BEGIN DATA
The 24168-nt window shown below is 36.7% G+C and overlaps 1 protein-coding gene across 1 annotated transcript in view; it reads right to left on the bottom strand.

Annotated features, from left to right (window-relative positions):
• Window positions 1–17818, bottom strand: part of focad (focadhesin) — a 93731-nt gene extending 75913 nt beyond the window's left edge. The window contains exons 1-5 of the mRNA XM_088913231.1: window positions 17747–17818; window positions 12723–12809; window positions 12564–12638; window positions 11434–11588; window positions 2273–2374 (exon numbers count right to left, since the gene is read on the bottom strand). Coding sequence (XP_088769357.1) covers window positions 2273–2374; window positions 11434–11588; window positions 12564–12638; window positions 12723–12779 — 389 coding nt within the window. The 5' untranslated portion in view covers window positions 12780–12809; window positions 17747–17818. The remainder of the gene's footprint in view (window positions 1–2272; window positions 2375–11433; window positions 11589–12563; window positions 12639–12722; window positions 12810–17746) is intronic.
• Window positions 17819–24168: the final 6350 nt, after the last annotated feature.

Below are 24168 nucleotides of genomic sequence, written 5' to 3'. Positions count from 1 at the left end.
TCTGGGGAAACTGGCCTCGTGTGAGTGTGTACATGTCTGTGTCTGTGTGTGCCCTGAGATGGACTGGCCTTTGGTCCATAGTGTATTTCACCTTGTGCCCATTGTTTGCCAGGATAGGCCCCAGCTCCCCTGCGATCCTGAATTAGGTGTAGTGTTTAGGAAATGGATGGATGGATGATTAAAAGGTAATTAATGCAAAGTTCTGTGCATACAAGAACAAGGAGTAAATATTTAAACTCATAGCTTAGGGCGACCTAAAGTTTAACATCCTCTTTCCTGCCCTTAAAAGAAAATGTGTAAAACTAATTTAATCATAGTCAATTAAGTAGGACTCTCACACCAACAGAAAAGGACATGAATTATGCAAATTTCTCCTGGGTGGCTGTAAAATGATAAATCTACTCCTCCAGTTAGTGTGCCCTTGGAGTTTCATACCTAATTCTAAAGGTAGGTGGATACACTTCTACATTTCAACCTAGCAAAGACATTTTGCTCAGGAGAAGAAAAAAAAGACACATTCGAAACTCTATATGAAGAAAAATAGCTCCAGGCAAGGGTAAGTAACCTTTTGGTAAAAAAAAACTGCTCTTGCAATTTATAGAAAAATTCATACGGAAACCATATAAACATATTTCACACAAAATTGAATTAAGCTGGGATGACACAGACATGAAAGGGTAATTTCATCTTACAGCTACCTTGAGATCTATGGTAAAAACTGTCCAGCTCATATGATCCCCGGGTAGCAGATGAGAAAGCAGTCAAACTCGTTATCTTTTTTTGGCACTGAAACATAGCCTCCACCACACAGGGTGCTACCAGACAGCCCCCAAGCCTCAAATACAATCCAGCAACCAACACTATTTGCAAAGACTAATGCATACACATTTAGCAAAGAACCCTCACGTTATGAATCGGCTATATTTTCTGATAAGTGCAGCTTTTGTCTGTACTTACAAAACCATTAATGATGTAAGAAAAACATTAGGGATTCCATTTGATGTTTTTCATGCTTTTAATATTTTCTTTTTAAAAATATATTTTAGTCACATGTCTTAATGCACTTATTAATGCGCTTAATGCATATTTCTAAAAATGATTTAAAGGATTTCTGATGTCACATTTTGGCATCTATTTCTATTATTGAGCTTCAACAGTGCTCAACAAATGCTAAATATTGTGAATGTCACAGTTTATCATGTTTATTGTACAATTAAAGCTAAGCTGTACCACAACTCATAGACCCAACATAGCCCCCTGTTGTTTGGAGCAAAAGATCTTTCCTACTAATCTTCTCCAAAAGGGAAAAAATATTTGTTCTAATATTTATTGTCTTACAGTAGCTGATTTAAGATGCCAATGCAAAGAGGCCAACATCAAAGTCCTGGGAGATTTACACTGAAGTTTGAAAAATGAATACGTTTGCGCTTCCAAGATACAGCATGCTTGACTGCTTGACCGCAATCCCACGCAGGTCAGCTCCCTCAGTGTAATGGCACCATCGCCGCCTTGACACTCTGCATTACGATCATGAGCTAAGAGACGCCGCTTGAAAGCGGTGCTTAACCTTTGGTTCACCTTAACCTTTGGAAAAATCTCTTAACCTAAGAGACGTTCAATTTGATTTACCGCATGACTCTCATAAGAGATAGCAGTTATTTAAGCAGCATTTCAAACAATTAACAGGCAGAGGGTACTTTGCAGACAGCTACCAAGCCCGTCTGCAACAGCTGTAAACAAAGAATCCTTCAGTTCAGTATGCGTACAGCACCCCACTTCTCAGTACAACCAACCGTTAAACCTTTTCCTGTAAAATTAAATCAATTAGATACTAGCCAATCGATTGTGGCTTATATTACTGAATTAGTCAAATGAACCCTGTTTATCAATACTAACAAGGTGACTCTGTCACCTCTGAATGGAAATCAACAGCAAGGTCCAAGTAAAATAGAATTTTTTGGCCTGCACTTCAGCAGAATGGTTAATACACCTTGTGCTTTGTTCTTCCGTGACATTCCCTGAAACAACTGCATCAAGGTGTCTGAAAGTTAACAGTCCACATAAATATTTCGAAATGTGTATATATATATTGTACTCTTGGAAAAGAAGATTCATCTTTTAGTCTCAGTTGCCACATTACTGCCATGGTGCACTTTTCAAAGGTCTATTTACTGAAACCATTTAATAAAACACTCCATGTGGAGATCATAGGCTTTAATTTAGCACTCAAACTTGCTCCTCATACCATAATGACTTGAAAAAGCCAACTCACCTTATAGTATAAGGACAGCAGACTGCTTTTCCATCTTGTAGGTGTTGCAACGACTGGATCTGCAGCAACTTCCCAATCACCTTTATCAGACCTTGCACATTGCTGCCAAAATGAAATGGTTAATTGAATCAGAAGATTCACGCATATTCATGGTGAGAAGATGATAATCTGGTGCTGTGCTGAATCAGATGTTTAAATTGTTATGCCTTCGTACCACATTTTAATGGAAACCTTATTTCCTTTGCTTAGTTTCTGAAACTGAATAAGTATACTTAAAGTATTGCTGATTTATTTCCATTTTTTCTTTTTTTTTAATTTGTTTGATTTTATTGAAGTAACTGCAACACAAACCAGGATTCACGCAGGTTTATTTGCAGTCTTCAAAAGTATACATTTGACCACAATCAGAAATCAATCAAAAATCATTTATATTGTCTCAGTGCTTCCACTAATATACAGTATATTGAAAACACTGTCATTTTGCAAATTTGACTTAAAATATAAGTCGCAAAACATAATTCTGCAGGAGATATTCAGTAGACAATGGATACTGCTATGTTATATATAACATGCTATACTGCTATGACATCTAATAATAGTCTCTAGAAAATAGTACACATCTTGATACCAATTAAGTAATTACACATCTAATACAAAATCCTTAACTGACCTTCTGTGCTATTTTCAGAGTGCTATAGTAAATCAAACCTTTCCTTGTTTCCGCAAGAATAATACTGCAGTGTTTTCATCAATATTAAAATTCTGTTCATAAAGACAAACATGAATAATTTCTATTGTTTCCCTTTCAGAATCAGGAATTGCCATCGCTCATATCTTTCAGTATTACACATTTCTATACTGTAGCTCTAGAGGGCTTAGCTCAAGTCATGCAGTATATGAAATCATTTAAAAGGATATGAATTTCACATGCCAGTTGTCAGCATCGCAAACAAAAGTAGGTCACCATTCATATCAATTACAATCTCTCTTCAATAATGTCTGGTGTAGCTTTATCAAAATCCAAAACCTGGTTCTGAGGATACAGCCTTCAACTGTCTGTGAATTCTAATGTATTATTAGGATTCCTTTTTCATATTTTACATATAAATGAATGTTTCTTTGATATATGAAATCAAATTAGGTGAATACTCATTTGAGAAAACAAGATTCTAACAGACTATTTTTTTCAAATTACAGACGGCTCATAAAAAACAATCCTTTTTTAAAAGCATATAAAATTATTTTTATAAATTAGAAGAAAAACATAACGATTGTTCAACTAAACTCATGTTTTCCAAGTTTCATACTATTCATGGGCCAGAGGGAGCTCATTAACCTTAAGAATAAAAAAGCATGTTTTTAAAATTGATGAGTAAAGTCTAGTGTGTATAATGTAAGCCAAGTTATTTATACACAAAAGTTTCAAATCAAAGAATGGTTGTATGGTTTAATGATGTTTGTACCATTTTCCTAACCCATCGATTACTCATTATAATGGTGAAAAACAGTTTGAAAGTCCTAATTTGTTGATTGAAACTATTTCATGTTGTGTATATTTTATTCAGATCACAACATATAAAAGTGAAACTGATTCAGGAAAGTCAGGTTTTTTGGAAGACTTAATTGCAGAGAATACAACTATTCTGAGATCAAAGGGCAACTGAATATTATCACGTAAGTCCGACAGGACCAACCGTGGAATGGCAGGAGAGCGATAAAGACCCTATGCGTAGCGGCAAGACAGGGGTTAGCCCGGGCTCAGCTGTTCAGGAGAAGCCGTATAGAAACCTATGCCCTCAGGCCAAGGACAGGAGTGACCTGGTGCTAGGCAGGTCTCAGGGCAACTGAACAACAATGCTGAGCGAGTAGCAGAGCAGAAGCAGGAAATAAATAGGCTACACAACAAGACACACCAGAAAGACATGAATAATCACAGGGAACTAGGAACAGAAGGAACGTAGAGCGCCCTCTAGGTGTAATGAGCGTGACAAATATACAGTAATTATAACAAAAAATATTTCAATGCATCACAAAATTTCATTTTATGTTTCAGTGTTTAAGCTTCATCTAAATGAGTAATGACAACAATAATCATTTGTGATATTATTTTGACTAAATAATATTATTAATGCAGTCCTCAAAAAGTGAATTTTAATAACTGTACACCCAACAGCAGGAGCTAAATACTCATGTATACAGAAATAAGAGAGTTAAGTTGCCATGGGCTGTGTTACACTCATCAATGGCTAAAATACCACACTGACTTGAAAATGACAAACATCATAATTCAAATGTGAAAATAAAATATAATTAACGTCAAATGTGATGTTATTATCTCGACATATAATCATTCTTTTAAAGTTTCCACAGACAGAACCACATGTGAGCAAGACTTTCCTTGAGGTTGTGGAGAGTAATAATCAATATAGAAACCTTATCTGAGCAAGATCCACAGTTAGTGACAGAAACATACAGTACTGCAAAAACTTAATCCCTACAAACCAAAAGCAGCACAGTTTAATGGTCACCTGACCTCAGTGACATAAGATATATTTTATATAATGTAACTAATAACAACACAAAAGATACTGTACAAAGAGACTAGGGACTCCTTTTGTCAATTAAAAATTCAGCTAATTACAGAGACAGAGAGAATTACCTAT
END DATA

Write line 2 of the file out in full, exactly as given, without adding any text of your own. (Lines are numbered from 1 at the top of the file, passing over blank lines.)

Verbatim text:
Annotated features, from left to right (window-relative positions):